GPS tracker Holux m241

I bought a m241 Holux GPS logger for 40-50 euro, it just allows you to record where you have been and log waypoint with a button. It’s a good tracker with no official support for Linux, so it might have been a bad choice for me.

Good things

  • You can make waypoints
  • Works very well for tracking
  • Bluetooth, you can sync it, and listen to the full nmea dump)
  • Good enough storage (131037 points) (36 hours)
  • USB serial GPS, works wonderfull for syncing and listening to full nmea dump.
  • cheeeeap…
  • Runs on one AA battery, (about 8 hours on a fresh 2400mAh)

Bad things

  • doesn’t shut down when batteries runs out, corrupting the log (Very Bad!)
  • need special software for syncing (hard to use when in a internet café)
  • looks like an old roll of film but doesn’t fit in a filmcanister.
  • the iblue 747 hacker tools doesn’t work, so you can’t capture more than lat/lon/ele/time (it’s enough for most purposes)
  • slow syncing, transfers at 38400bps is slow even with small files (ooh the joy of POTS modems)

I recommend it if you run Windows, otherwise I would like to find something with better Linux/Mac support.

Actually you can log more data than you say.
BT747 ( will let you change the data you log and it works on linux too.
It is likely more robust towards log corruption too.
If you need to sync on the go: use bluetooth - BT747 works on PDAs. It also works from the net but from this is allowed for evaluation purposes only. The hard thing if you do not use bluetooth is that you need to install the USB driver - this is available alread on several linux setups, but not for windows machines.

Yes you are right it’s 131037 points, about 36 hours of logging, but waypoints take about 10-20 points (WRONG, edit: as pointed out nellow this is wrong)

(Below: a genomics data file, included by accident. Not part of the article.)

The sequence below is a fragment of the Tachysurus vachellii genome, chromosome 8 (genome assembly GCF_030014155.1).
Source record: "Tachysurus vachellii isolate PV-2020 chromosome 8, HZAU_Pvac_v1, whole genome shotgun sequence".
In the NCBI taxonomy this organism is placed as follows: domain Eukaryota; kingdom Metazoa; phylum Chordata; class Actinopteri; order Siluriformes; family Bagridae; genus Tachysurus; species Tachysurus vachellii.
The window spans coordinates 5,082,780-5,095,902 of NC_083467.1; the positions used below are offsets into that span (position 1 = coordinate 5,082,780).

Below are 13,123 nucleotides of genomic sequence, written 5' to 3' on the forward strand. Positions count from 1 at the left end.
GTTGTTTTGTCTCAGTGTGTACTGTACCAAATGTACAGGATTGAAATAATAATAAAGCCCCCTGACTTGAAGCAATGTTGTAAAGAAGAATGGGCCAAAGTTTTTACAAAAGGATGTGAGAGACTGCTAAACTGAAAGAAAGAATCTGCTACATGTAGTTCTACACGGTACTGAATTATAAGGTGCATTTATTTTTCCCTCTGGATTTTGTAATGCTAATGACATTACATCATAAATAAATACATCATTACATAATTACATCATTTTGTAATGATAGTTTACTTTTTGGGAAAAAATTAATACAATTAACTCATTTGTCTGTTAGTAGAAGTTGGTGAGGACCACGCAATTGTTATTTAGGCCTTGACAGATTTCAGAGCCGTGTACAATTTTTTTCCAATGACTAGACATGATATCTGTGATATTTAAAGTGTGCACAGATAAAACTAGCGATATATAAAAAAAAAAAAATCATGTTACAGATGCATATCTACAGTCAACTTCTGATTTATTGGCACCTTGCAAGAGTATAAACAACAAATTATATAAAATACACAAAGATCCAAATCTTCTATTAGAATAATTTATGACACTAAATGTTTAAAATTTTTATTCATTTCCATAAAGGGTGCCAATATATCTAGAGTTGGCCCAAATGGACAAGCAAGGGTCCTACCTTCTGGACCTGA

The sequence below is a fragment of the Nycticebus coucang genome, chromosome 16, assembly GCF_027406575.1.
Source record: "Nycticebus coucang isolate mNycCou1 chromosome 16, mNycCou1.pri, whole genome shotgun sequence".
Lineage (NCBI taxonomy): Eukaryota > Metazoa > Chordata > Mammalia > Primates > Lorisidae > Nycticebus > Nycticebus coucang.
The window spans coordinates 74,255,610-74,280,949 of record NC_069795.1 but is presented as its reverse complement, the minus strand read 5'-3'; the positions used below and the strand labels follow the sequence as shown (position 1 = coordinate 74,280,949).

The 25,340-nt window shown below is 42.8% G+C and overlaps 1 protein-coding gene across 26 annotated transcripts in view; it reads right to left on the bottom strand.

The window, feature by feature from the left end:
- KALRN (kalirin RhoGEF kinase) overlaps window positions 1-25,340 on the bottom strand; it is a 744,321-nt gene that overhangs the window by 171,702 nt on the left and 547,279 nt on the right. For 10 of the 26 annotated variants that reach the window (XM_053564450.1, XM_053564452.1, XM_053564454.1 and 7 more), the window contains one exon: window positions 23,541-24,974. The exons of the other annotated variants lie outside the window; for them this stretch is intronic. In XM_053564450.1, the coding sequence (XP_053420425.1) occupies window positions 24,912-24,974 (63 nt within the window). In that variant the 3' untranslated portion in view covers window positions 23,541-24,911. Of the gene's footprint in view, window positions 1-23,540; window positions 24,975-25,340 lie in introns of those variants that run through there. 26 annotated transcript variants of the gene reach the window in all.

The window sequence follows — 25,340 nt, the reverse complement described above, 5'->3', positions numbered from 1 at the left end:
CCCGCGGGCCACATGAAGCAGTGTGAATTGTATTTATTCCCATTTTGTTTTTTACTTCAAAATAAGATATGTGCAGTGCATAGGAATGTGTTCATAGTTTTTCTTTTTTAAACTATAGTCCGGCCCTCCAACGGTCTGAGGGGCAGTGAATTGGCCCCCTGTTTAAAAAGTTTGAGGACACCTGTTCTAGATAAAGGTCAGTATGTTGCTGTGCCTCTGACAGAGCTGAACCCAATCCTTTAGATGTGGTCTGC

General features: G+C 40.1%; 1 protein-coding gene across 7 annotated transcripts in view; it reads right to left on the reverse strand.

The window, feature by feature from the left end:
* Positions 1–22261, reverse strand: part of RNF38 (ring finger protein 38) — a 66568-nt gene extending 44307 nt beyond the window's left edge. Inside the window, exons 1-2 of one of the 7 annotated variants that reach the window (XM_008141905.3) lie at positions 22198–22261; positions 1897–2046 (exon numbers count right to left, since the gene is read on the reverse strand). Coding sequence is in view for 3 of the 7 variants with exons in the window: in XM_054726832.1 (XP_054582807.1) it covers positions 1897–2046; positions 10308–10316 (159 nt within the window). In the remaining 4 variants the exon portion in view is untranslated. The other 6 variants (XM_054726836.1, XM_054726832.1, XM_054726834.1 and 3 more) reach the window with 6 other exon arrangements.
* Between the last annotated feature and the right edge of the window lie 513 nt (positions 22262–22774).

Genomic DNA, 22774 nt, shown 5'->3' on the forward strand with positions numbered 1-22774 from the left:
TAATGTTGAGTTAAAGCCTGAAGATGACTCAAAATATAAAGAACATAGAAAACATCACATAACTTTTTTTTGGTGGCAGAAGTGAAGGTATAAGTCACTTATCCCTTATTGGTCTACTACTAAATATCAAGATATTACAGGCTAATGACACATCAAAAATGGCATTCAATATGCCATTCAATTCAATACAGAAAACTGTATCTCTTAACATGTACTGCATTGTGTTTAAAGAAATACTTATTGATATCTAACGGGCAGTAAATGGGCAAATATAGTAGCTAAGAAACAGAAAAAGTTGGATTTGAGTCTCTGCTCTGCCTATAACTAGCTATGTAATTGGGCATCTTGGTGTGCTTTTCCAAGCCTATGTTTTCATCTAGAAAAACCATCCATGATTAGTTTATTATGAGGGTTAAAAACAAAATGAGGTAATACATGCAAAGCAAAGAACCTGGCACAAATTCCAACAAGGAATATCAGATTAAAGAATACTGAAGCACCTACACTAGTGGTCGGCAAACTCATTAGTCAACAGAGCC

BT747 isn’t working for the m241 when I use it at least, but the m241 is different from the other mtk models so I guessed it just didn’t support changing log interval. Have you done it yourself?

I wrote BT747, and a kind user sent me a M241 so that I can 100% confirm that it works with this device.

To use it (besides correct installation):

  1. You need to connect using 38400 baud;
  2. You can set the device type to Holux M241 (top bar menu/device) to make sure that logs are always interpreted correctly - this is not required for device configuration (the device is automatically recognized).

Some things can not be changed permanently - ‘on boot’ the holux checks certain settings and changes them to one of the predefined ones - the log interval setting is one of them, the same goes for distance and speed log conditions, fix interval and other stuff.
The logged fields can be changed though and is maintained between on/offs.

The log format is slightly different from the other models: the position and height (altitude) is less precise.
By default: 4 bytes for the UTC time, 4 bytes for lat, 4 for lon, three for the height and finally a byte for the checksum - a total of 16 bytes per position. On the other models this is 4 + 8 + 8 + 4 + 2 = 26 bytes. The other fields are the same size.
To log a waypoint (and to gain 2 bytes to be logged with every position as on the other models), the M241 writes a specific string to the log indicating that the next position is a waypoint. This string is 16 bytes (the same size as a normal position record). So a waypoint takes 16 bytes + the position record - by default 32 bytes (2 positions, not 10-20!). So on other models you need 28 bytes per position if you want waypoints.
So for similar information and same memory, the holux logs 130000 positions and the other models 74000. The main tradeoff is in the precision of the position - the height not being an real precision issue.

Once you change the logged fields, the original software becomes incompatible and BT747 will be mandatory. GPSBabel has been using the doc I wrote and added support for MTK devices - the holux will be supported too and is reported to be supported in the ‘CVS’ version - it may be compatible with the changed format but I do not vouch for that.

Well first a big** thank you** :laughing::lol::lol::lol::lol: for getting that protocol to work in other places than the shit that is Holux software. Does this mean it has always worked for the m241? Then I’ll try to get it working again at some point, but setting up bt747 on Mac/Linux wasn’t exactly a desktop experience. But once it’s running I’m sure it’s useable,

Waypoints, true I’m wrong. They are only one extra trackpoint field + the HOLUXGR241WAYPNT string. What I was thinking of was stop/start.